The Alwun House
Story by Mark Greenawalt,©2005
Originally published in Contact
For nearly a hundred years, the historic Alwun House has been many things to many people. First, it was home sweet home to German immigrant John Sedler, who built it in 1912. Later, it was the same to Earl Brown, who bought the house in 1948. In 1971, however, the illustrious Kim Moody transformed the then-dilapidated structure into a launch pad for artisans and dreamers. He envisioned a venue to celebrate all of the variegated incarnations of art cohabiting under one roof, and christened it Alwun House, “all arts…all one house.”
The Alwun House Foundation was created as a non-profit organization for artists. Many “firsts” took place in the early years, such as the wildly popular Caribbean Art Festivals, which attracted up to 10,000 visitors. The Alwun website, alwunhouse.org, shares a brief history of the house, saying, “As the carnival events became larger, the overhead expenses grew exponentially, and eventually Alwun lost its shirt (and the house). Thus entering into the third decade, reorganization’s first major effort was re-acquisition of the house. Dana Johnson facilitated the grant and Alwun was awarded $48,000 from the Arizona State Historic Preservation Office. Since then, Johnson and Moody have been instrumental in getting the house registered in Arizona and Phoenix lists of historic properties, and they have helped countless fledgling artists reach new heights, concurrently introducing art patrons to a world of heretofore unknown talents.
The Alwun House currently hosts eight to ten extravagant exhibits each year, boasting over 1,000 square feet of gallery space, plus an additional 500 square feet in the basement for the larger events. The signature attribute of the venue, however, is the 3,000-square-foot back yard Garden of Eden, a paradise of flowing fishponds, edible flowers, and three-dimensional sculptures in the warm glow of tiki lamps. A full-sized stage with a professional lighting and sound system is nestled at the head of a garden patio with the capacity to entertain 400 guests. It is a very alluring setting to rent for special occasions, such as weddings, private parties and corporate events. David Salcido (Soul Invictus/Blue Food Magazine) says of the Alwun House, “I put together my first group art show there in 1992 and the launch party for my magazine, Blue Food, in 2000. So, when it came time to find a venue for the Blue Ball, in 2004, it was a natural fit. You simply cannot beat the comfort and ambiance of the place. It’s magical.” This magical garden didn’t just appear out of nowhere. Johnson and Moody have labored long and hard to design and nurture the “nature retreat” within the urban sprawl of downtown.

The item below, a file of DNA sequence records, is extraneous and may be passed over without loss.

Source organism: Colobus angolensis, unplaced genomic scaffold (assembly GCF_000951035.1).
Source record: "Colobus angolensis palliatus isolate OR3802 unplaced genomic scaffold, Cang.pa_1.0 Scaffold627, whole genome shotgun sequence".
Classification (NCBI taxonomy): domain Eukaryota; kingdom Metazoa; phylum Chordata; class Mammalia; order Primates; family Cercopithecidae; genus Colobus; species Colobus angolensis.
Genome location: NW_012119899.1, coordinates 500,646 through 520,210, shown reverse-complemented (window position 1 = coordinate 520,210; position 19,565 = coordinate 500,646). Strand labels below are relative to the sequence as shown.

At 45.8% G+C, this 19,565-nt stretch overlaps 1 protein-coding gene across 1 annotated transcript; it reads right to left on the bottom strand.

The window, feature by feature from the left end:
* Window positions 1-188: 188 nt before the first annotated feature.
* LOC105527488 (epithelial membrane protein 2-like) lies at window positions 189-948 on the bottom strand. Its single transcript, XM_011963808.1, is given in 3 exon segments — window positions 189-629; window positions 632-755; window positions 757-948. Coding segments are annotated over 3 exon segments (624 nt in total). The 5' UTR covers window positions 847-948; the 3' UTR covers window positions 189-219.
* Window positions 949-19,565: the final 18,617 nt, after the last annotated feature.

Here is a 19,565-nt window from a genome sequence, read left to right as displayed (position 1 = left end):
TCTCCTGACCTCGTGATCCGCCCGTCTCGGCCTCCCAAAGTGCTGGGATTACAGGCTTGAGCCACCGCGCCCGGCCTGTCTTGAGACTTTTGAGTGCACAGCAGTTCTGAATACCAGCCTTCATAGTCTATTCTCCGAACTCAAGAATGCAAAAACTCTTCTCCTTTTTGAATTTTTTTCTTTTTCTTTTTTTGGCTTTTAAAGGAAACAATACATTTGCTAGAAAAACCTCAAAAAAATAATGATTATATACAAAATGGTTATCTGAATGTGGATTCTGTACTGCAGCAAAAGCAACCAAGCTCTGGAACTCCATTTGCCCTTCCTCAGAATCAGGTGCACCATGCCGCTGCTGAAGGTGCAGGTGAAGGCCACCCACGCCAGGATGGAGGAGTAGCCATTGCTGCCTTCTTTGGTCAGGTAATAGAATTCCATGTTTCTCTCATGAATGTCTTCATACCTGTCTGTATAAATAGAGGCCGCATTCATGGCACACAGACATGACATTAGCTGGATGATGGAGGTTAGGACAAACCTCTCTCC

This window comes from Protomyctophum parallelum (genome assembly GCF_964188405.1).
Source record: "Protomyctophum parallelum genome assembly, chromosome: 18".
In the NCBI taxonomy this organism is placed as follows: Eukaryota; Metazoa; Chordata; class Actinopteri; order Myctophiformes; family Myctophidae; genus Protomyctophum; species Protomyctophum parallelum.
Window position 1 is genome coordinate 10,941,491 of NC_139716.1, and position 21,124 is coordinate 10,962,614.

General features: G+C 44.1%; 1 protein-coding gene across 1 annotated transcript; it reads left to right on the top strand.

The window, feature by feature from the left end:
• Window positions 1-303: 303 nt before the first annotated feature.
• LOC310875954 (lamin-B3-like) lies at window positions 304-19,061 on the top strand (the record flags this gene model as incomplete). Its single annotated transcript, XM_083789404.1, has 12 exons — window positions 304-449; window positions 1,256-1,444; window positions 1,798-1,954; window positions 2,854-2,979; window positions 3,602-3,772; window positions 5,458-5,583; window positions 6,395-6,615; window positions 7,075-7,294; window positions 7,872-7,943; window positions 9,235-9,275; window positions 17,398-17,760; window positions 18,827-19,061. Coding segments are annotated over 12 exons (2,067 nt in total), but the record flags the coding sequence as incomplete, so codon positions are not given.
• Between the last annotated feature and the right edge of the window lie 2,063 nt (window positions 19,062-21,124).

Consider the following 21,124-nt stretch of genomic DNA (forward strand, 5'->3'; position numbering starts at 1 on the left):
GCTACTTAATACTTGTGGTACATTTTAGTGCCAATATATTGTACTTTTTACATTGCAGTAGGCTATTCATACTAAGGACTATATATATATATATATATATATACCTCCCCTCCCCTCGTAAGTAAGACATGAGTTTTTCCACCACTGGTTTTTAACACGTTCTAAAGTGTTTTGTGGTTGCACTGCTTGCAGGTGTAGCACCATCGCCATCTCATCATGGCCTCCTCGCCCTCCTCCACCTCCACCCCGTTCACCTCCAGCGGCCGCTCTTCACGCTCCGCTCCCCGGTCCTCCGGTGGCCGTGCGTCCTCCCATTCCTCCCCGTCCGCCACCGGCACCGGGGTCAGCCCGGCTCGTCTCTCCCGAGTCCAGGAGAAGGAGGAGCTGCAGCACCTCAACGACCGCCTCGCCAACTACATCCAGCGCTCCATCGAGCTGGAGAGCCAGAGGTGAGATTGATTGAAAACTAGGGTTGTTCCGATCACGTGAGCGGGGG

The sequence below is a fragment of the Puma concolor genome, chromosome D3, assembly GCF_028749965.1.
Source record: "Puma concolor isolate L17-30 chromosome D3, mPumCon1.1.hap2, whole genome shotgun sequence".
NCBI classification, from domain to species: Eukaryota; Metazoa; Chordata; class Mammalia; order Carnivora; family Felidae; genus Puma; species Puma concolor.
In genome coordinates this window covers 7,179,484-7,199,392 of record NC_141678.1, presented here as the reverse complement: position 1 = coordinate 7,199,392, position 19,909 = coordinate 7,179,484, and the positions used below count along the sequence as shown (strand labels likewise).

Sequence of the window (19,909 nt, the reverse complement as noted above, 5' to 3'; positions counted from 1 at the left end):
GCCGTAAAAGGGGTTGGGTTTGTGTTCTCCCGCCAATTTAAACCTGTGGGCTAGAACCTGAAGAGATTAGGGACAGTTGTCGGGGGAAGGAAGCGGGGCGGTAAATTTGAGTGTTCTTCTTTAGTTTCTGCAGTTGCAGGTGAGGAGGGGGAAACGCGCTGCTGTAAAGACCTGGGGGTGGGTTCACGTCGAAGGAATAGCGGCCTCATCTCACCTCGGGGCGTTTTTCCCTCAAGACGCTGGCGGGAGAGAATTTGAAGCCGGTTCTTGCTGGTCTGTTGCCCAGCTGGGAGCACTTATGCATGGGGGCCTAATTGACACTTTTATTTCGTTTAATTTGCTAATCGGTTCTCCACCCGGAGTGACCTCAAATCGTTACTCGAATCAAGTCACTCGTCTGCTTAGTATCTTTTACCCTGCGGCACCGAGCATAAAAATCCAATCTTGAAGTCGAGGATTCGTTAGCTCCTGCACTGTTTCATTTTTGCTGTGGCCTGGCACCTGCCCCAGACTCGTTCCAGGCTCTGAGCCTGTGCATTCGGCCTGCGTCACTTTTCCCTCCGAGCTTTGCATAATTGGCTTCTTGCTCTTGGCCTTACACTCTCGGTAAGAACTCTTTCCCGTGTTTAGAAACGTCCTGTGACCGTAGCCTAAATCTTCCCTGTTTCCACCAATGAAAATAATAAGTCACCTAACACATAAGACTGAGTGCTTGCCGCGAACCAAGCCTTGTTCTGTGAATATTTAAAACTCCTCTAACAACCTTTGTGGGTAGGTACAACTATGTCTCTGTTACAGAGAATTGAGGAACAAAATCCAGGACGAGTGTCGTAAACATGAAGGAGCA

There is a political maelstrom swirling around the Alwun House, and Johnson and Moody vehemently defend their home when outside forces threaten it. When there was talk of erecting the new Cardinals football stadium on the front porch of the Historic Garfield Neighborhood, they were at the forefront of the effort to sqwash the idea. When city officials made an infamous raid on downtown art galleries on a First Friday, Moody drafted a letter notifying the entire art community. Johnson and Moody are also politically active in the positive revitalization of their extended home known as the Garfield Neighborhood, one of the oldest historic neighborhoods in Phoenix. Moody serves as the president of Garfield Organization, which has helped to reduce crime, raise property values and plant 1,500 trees throughout the close-knit community.
The Alwun House further supports the community with an annual art exhibit of works by young students from the Phoenix Elementary School District. The exhibit is called Salon des Enfants, and is recognized as the premier children’s art show in the state of Arizona. The 11th-annual showing starts on March 24th, and, as usual, each masterpiece by these youngsters will sell for $20, of which 100% goes directly to the students.
Championing the diversity of “all” arts, the Alwun House annual Exotic Art Show is on the other end of the spectrum, and most definitely not for young children. This exhibit is resoundingly adult in nature and it was here that many alternative artists first displayed their wares. The month-long exhibit started in February with an at-capacity crowd on opening night to see the exotic and erotic paintings, photography and three-dimensional artwork, in addition to staged performances by a motley assortment of acts you won’t see anywhere else. This year will be the 23rd anniversary and it closes on March 10th with the Exotic Rites of Spring Dance. Moody says, “While academic and public museums, and corporate collections still can’t display such passionately uninhibited art, Alwun House unabashedly promotes your artistic freedoms.”
This article can also be found
on-line at http://www.contact-mag.com/issue3/gallery.htm
The Alwun House official website is http://www.alwunhouse.org